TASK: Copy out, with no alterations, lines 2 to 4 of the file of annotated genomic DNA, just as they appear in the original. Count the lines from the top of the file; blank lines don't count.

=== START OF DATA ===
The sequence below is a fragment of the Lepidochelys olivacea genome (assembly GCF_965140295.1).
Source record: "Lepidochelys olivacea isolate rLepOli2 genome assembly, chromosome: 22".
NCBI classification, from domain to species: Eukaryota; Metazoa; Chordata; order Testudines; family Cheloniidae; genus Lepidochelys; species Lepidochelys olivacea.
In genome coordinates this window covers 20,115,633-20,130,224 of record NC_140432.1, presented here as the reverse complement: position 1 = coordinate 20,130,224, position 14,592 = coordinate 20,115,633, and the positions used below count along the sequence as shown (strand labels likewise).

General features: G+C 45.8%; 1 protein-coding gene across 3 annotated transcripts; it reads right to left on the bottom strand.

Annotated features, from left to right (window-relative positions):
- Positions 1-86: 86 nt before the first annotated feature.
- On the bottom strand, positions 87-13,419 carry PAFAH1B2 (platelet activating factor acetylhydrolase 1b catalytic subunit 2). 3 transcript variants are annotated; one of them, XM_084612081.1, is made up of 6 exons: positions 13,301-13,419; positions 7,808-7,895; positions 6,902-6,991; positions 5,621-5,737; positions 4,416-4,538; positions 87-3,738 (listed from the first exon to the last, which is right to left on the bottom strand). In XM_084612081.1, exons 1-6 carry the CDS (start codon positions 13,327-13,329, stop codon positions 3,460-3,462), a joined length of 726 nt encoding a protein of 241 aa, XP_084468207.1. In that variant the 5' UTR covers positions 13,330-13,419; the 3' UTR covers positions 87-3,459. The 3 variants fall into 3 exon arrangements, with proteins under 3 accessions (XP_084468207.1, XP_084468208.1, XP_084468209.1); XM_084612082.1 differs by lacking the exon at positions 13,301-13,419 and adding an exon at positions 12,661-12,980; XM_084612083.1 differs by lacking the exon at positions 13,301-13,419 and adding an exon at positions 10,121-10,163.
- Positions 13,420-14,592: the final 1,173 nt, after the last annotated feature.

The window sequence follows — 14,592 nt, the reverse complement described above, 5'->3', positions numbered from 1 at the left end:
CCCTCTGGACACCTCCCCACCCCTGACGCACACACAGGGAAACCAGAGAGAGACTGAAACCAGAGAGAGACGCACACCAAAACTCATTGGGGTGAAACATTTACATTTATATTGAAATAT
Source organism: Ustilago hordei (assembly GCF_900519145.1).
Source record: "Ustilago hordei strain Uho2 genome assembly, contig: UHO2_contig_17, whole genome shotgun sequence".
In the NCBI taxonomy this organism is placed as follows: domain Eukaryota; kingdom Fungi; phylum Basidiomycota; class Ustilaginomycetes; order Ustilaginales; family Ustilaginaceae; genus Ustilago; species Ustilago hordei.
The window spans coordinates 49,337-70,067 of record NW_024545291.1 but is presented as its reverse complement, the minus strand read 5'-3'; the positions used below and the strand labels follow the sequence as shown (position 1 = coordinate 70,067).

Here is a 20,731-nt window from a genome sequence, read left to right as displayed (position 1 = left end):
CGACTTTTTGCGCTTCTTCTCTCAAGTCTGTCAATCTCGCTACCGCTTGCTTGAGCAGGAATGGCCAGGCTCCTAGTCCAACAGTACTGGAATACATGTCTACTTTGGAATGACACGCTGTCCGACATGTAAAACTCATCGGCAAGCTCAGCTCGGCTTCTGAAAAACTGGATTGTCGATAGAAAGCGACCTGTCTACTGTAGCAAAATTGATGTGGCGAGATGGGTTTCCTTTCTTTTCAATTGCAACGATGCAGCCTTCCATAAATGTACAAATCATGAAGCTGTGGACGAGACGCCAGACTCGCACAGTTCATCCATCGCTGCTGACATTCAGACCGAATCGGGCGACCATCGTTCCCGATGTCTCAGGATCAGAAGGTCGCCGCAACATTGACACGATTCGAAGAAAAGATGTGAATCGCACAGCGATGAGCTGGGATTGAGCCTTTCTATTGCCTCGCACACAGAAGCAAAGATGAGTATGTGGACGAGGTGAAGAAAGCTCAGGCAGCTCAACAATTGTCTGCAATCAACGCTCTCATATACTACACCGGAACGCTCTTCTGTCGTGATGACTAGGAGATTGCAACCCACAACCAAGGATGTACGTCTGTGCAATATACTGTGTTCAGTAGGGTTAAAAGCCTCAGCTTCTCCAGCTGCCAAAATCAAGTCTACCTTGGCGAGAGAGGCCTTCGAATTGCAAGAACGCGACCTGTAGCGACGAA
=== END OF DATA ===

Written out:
Source record: "Lepidochelys olivacea isolate rLepOli2 genome assembly, chromosome: 22".
NCBI classification, from domain to species: Eukaryota; Metazoa; Chordata; order Testudines; family Cheloniidae; genus Lepidochelys; species Lepidochelys olivacea.
In genome coordinates this window covers 20,115,633-20,130,224 of record NC_140432.1, presented here as the reverse complement: position 1 = coordinate 20,130,224, position 14,592 = coordinate 20,115,633, and the positions used below count along the sequence as shown (strand labels likewise).